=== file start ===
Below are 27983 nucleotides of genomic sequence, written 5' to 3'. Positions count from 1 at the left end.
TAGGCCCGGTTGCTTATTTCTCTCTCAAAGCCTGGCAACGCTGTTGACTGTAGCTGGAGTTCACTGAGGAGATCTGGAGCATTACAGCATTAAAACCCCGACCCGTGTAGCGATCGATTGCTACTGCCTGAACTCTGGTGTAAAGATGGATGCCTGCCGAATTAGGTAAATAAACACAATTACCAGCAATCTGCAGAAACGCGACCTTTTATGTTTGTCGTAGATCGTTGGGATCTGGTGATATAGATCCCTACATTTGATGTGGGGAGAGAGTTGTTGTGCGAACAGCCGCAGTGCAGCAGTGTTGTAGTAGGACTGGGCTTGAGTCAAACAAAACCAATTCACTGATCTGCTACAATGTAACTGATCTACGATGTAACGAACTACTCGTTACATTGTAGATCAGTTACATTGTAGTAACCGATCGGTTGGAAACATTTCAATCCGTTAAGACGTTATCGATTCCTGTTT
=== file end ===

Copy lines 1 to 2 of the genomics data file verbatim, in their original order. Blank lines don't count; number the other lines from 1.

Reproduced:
Below are 27983 nucleotides of genomic sequence, written 5' to 3'. Positions count from 1 at the left end.
TAGGCCCGGTTGCTTATTTCTCTCTCAAAGCCTGGCAACGCTGTTGACTGTAGCTGGAGTTCACTGAGGAGATCTGGAGCATTACAGCATTAAAACCCCGACCCGTGTAGCGATCGATTGCTACTGCCTGAACTCTGGTGTAAAGATGGATGCCTGCCGAATTAGGTAAATAAACACAATTACCAGCAATCTGCAGAAACGCGACCTTTTATGTTTGTCGTAGATCGTTGGGATCTGGTGATATAGATCCCTACATTTGATGTGGGGAGAGAGTTGTTGTGCGAACAGCCGCAGTGCAGCAGTGTTGTAGTAGGACTGGGCTTGAGTCAAACAAAACCAATTCACTGATCTGCTACAATGTAACTGATCTACGATGTAACGAACTACTCGTTACATTGTAGATCAGTTACATTGTAGTAACCGATCGGTTGGAAACATTTCAATCCGTTAAGACGTTATCGATTCCTGTTT